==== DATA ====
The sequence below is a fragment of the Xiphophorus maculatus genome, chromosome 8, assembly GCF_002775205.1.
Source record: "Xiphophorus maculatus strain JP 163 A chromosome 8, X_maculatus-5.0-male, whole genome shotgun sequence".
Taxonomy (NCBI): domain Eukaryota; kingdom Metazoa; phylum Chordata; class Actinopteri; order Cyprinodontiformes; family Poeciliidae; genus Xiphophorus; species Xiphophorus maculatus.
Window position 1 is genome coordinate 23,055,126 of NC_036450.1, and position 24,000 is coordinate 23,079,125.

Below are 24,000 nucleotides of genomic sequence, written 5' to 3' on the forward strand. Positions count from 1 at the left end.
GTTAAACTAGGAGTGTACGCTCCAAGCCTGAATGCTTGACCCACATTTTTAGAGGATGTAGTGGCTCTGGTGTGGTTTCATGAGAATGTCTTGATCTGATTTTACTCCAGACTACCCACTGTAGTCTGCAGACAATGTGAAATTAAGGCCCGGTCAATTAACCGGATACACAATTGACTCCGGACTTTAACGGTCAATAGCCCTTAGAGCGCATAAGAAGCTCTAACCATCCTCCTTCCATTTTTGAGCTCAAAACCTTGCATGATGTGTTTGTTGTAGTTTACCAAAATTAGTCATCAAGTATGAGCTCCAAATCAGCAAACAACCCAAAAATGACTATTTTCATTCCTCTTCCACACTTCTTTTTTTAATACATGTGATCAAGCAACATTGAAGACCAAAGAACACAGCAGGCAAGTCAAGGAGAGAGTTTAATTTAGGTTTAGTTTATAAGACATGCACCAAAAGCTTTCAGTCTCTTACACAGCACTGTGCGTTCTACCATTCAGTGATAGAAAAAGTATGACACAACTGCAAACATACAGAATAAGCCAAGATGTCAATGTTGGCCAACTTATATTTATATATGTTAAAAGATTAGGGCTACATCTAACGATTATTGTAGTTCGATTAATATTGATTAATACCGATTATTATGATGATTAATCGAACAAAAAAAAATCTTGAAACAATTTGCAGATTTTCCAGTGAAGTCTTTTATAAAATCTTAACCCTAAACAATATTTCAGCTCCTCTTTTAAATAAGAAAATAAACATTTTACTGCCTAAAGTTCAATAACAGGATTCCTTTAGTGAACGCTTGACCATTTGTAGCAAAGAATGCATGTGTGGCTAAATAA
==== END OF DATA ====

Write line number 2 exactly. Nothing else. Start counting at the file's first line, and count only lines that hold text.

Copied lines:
Source record: "Xiphophorus maculatus strain JP 163 A chromosome 8, X_maculatus-5.0-male, whole genome shotgun sequence".